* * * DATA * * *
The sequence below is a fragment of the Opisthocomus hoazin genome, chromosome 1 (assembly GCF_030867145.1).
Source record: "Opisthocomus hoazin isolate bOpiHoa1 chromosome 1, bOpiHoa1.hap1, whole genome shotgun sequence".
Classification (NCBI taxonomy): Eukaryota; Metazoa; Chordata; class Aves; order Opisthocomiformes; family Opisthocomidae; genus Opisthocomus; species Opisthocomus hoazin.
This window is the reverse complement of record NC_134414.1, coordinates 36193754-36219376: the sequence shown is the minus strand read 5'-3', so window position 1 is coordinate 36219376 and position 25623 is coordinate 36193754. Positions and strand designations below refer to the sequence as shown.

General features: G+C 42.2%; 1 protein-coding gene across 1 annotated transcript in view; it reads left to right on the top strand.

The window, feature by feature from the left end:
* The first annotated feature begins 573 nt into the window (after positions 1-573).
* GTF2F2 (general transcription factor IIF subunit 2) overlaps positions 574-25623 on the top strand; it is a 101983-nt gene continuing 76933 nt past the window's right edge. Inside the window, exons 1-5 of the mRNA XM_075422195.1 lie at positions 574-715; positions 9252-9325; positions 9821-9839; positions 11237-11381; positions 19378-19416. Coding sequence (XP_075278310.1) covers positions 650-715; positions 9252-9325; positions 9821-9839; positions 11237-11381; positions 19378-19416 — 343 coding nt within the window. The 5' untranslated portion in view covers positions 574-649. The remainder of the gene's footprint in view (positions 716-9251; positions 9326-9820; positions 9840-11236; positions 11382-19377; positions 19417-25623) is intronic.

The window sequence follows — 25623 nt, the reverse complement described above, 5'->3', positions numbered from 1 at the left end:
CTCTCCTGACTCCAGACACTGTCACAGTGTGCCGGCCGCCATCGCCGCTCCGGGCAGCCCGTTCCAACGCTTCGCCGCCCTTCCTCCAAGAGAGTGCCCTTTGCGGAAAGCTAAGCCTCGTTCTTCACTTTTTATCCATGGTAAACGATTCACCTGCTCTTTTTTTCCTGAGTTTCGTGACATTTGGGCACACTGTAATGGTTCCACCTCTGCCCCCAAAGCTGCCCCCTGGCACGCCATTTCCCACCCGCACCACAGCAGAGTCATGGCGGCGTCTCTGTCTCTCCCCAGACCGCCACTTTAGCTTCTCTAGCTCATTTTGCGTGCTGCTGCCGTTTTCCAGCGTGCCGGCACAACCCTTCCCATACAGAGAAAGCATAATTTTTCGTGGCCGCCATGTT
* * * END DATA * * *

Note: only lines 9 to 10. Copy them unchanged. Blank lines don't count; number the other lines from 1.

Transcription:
The window sequence follows — 25623 nt, the reverse complement described above, 5'->3', positions numbered from 1 at the left end:
CTCTCCTGACTCCAGACACTGTCACAGTGTGCCGGCCGCCATCGCCGCTCCGGGCAGCCCGTTCCAACGCTTCGCCGCCCTTCCTCCAAGAGAGTGCCCTTTGCGGAAAGCTAAGCCTCGTTCTTCACTTTTTATCCATGGTAAACGATTCACCTGCTCTTTTTTTCCTGAGTTTCGTGACATTTGGGCACACTGTAATGGTTCCACCTCTGCCCCCAAAGCTGCCCCCTGGCACGCCATTTCCCACCCGCACCACAGCAGAGTCATGGCGGCGTCTCTGTCTCTCCCCAGACCGCCACTTTAGCTTCTCTAGCTCATTTTGCGTGCTGCTGCCGTTTTCCAGCGTGCCGGCACAACCCTTCCCATACAGAGAAAGCATAATTTTTCGTGGCCGCCATGTT